The soap box and the soap opera
This morning Chris Huhne made me late for work. The irony of that, considering the charges he now faces, is far from lost on me. Like so many political nerds I was sat, enthralled, as Keir Starmer swaggered out to face the Westminster pack and deliver Huhne’s fate, like so many I was live-tweeting along with the action as though this was merely an extension of last night’s Question Time and, I hope, like so many I now feel thoroughly dirty about the whole thing.
A declaration of interest, I dislike Chris Huhne as a person and as a politician. I disapprove (somewhat sanctimoniously, I grant you) of the way in which he used his family on election literature whilst carrying on with his aide. I’m angry that he described Britain’s most prominent female BME politician as ‘Goebbels like’. I’m turned off by a man so desperate to win promotion that he allowed his colleague and supposed friend to be referred to as ‘Calamity Clegg’ in his campaign materials. But all the same, I wish I hadn’t participated in Mr. Huhne’s online lynching this morning and I am genuinely sorry that I did.
By way of an excuse, some of the blame must go Keir’s way. His dramatic embargoed statement, the keeping us guessing, the live address to the nation – it was all so, well so West Wing. It let nerds like me forget that we are Britain and imagine, instead, that we were Americans, with all the drama and the bombast that lies therein. Life imitating (crap) art as we all got to star in a real life episode of The Good Wife, albeit with a much less attractive cast.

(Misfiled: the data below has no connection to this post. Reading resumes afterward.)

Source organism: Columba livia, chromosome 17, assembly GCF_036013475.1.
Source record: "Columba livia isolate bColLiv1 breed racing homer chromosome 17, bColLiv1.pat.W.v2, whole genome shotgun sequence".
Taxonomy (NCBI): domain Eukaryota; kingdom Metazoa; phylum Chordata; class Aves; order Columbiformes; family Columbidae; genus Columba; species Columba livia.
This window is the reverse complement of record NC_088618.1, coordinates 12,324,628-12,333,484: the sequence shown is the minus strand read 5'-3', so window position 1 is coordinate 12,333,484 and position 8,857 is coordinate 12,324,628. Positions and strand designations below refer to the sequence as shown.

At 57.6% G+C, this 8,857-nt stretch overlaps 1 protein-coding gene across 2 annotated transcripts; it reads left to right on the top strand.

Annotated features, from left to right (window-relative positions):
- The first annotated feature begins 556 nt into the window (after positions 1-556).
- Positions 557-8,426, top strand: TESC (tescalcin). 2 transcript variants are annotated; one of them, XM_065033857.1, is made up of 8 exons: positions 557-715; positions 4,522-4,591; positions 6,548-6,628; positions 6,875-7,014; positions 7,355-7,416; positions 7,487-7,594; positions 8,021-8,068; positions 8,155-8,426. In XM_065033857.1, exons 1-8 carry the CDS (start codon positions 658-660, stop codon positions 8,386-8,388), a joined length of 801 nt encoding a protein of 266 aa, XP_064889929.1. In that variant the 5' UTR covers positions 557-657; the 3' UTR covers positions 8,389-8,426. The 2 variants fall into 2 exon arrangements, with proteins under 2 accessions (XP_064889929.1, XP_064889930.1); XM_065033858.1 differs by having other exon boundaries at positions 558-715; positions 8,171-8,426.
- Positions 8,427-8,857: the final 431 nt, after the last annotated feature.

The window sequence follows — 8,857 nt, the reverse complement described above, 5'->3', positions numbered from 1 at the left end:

Except we’re not America and, once the excitement fades, nor would we want to be. I live in a country where people are innocent until proven guilty, where justice is solemn and where trials are not televised. That’s the country I want to live in too. Not somewhere where the ‘perp walk’ presumes guilt and punishes through humiliation before a jury has had its say, not somewhere where soap opera is core to justice rather than simply an unhelpful by-product. What happened today was a perversion of our sense of justice, one in which I like thousands of others participated. We should all hope that this man’s trial, and that of his wife, will be a quieter and more serious affair and promise to play our part in making it so.